This is an except from something I wrote a few years ago. Below it is a Spotify link to the song “Chicago.”
It’s possible to encounter O’Connnor’s stories (you never really just read them) without explicitly discerning her deep, abiding belief in literary art as Christian vocation or her mission to show, as she said, “the action of grace in territory held largely by the devil.” Clear about these motives in her essays and letters, she’s almost never so obvious in her fiction. Perhaps because she uses the evangelical cosmologies of her neighbors as Tolkienesque proxies for her own traditional Catholic systems it’s easy to infer a sort of distance between O’Connor’s art and faith where she in fact saw none. In the same way, it’s possible to listen to Stevens’ biggest hit, “Chicago,” without immediately sensing the plaintive Christian hymn at its core, but “Casimir Pulaski Day,” “Oh God Where Are You Now?,” “The Lord God Bird,” “To Be Alone With You,””God’ll Ne’er Let You Down”… well, these and others comprise a body of work that, like O’Connor’s, raises and answers questions about what makes art “Christian.” Like O’Connor, Stevens operates outside of expectation: his confessional work is among his best, but you’d never call him a Christian artist the way, say, Amy Grant is a Christian artist.
Yesterday was Casimir Pulaski Day, which I know about because of the Sufjan Stevens song. Pulaski was a Polish noble and general who helped the American colonies win their independence from Great Britain by training and leading American soldiers throughout the Revolution. Pulaski died from wounds sustained during the Siege of Savannah, and is remembered today as a proto-typical Polish-American hero in many Polish-American communities. Though his holiday is mostly celebrated in Illinois, two years ago I discovered a connection between the Duke and the Lehigh Valley’s very own Bethlehem, PA.
I was walking around the grounds of the old Moravian settlements in Bethlehem and come upon this grave in the historic Moravian Cemetery:
Reconciling the image of pacifist Moravians sewing banners meant for war is one thing. But Cornelia’s grave made me hot with rage and then it made me weep.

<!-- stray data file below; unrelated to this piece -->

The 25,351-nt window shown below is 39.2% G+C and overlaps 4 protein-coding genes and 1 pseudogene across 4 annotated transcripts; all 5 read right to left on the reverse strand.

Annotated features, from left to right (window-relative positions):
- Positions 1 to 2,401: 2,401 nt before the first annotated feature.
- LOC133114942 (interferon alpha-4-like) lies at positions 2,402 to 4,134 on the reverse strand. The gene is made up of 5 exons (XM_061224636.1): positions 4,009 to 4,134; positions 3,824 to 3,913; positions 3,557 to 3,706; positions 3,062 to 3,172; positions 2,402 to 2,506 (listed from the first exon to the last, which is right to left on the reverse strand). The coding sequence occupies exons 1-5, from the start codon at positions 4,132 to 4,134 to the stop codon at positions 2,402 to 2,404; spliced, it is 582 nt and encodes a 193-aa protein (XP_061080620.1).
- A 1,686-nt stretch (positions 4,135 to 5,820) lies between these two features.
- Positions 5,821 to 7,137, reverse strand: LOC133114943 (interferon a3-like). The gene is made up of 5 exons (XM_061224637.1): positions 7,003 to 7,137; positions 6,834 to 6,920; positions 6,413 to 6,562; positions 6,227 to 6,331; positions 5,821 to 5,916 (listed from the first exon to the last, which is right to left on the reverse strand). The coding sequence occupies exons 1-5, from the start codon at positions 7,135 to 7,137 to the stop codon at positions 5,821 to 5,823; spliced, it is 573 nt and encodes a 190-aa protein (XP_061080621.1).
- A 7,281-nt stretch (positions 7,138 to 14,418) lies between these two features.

When I got home, I wrote the piece below. You need to know that Bethlehem, PA, was founded by pacifist Moravians (who were fleeing religious persecution) in 1741 and christened for its namesake on Christmas Eve.
1755 RECEIVED INTO THE CHURCH
What scandal, these Moravians, these Peace Church nuns and friars rending martial banners? Duke Pulaski, their protector, marches to Savannah, is recalled in Illinois among the Polish and in the frontier psalter for his sword. How ancient, their Count’s mission, in its context on the Lehigh, infant, pre-incarnate by their Christmas City’s namesake — Bethlehem, Palestine?
Cornelia, theirs in life, (the Horsfields’), not her own or God’s, sewn in Pennsylvania with the city’s founding mythos. December 24, 17whatever. Theirs in death, the Horsfields, these Peace Church nuns and friars.
Yesterday, I wished you all a Happy St. David’s Day. For more context, check out my St. David’s Day greeting from last year, here.
Oh, and also: Free Wales!
On Monday, we’ll observe Casimir Pulaski day with a short piece I read at an International Arts Movement event last year, an original photo of a Moravian grave here in the Lehigh Valley, and music by Sufjan Stevens.
1: that is awesome.
2. he kind of does, from the middle of the face and up. A little or a little more depending on the angle, light, etc. Suf light, Jack light.
3. Thank you for uniting two of my favorite things.
Also, see this essay at BeatCrave, which ponders which indie rockers equal which LOST characters.